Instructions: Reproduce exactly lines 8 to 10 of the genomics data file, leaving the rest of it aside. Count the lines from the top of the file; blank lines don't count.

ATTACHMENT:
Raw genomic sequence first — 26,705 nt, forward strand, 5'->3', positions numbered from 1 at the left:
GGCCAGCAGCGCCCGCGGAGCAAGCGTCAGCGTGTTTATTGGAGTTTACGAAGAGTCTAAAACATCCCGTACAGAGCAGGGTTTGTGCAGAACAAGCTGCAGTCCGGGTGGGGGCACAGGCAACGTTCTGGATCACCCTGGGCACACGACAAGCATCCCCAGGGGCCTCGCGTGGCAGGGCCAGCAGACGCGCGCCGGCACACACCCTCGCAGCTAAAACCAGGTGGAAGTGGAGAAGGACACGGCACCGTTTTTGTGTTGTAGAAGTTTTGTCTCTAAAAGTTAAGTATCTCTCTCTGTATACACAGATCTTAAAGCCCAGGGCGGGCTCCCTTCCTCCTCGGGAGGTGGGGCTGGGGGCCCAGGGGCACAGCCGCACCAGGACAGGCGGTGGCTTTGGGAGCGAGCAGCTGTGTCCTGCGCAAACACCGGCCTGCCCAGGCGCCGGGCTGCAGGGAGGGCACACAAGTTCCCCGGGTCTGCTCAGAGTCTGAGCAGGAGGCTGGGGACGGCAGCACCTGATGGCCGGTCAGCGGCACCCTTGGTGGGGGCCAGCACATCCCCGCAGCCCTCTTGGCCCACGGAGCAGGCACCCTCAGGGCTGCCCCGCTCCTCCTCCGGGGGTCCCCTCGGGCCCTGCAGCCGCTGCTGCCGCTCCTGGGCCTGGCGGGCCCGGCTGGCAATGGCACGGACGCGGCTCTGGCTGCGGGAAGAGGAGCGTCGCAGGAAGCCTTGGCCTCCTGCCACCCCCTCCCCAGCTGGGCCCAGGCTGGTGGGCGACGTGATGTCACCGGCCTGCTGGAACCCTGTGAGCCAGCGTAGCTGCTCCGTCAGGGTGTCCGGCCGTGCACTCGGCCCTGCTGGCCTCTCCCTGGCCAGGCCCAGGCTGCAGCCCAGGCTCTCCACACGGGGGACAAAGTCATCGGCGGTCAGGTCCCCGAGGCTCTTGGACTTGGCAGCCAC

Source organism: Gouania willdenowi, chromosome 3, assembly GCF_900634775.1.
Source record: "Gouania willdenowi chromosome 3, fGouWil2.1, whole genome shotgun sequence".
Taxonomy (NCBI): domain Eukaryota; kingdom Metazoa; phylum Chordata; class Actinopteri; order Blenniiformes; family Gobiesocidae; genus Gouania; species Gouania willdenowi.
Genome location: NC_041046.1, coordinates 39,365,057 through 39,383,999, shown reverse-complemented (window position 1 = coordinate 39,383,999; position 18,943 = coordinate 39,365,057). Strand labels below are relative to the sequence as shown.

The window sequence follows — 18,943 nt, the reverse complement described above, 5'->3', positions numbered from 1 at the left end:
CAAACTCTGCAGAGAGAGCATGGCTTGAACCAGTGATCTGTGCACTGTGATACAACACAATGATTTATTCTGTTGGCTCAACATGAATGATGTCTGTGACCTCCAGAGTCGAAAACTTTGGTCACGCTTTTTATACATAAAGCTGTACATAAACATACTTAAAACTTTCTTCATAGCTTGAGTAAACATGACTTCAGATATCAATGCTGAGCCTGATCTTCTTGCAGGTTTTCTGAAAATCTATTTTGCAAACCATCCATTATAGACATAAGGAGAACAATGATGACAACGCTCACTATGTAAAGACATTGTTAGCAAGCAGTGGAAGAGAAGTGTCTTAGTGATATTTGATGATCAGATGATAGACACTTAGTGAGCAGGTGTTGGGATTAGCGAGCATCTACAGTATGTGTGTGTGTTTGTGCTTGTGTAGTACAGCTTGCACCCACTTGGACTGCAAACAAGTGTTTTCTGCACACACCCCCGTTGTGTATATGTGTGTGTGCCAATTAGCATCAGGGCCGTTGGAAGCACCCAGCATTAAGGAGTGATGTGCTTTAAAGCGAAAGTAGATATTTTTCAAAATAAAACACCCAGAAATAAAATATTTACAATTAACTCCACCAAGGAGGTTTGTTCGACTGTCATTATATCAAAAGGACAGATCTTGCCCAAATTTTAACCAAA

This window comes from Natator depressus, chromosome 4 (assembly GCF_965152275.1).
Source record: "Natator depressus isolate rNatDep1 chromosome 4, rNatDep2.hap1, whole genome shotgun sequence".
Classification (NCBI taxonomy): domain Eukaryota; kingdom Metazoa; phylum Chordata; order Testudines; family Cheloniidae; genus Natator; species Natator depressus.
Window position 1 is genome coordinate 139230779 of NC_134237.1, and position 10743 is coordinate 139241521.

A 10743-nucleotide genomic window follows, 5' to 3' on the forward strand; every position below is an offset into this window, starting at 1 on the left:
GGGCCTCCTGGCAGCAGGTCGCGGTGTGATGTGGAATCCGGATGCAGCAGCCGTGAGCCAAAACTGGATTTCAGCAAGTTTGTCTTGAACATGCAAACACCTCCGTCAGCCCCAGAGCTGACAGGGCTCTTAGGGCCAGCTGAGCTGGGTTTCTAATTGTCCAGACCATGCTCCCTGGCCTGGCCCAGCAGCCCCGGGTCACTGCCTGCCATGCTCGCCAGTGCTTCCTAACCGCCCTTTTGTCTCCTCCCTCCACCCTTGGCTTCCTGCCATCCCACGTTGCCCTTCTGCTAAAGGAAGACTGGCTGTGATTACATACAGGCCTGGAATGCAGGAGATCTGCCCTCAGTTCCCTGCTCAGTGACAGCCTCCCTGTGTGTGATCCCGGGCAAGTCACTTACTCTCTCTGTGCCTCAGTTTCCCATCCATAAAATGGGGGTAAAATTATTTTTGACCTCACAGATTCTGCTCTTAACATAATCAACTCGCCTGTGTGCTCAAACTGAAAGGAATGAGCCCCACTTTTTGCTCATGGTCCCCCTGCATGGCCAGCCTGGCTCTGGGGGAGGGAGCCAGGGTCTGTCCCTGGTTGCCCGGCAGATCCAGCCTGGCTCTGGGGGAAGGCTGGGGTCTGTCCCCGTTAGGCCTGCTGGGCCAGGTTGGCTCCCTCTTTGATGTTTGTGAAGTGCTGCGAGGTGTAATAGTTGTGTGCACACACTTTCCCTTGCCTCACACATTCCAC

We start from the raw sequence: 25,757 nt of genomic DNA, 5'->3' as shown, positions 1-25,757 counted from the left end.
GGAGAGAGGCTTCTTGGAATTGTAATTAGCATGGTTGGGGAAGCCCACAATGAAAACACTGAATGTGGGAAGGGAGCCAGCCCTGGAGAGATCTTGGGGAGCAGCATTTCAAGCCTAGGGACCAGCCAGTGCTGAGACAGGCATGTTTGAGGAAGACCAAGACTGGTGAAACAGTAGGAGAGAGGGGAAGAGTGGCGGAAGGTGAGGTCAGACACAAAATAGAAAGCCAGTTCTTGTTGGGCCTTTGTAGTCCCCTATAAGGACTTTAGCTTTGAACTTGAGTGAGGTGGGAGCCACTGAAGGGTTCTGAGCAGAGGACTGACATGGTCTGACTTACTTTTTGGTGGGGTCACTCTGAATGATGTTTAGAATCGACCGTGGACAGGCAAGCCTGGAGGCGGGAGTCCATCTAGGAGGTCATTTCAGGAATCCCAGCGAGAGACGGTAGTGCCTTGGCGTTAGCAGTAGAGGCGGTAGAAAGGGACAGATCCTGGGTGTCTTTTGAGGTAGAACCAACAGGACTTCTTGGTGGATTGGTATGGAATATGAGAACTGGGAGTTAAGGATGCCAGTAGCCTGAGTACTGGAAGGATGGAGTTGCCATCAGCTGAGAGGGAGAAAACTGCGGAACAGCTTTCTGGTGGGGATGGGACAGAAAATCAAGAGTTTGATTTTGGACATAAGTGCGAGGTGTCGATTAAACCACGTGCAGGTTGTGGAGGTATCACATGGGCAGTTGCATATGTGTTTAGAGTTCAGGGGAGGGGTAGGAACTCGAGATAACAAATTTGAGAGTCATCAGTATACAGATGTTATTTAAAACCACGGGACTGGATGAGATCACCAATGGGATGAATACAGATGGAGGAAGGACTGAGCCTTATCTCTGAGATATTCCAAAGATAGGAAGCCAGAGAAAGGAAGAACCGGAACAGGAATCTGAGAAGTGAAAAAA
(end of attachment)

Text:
CAAACTCTGCAGAGAGAGCATGGCTTGAACCAGTGATCTGTGCACTGTGATACAACACAATGATTTATTCTGTTGGCTCAACATGAATGATGTCTGTGACCTCCAGAGTCGAAAACTTTGGTCACGCTTTTTATACATAAAGCTGTACATAAACATACTTAAAACTTTCTTCATAGCTTGAGTAAACATGACTTCAGATATCAATGCTGAGCCTGATCTTCTTGCAGGTTTTCTGAAAATCTATTTTGCAAACCATCCATTATAGACATAAGGAGAACAATGATGACAACGCTCACTATGTAAAGACATTGTTAGCAAGCAGTGGAAGAGAAGTGTCTTAGTGATATTTGATGATCAGATGATAGACACTTAGTGAGCAGGTGTTGGGATTAGCGAGCATCTACAGTATGTGTGTGTGTTTGTGCTTGTGTAGTACAGCTTGCACCCACTTGGACTGCAAACAAGTGTTTTCTGCACACACCCCCGTTGTGTATATGTGTGTGTGCCAATTAGCATCAGGGCCGTTGGAAGCACCCAGCATTAAGGAGTGATGTGCTTTAAAGCGAAAGTAGATATTTTTCAAAATAAAACACCCAGAAATAAAATATTTACAATTAACTCCACCAAGGAGGTTTGTTCGACTGTCATTATATCAAAAGGACAGATCTTGCCCAAATTTTAACCAAA

This window comes from Natator depressus, chromosome 4 (assembly GCF_965152275.1).
Source record: "Natator depressus isolate rNatDep1 chromosome 4, rNatDep2.hap1, whole genome shotgun sequence".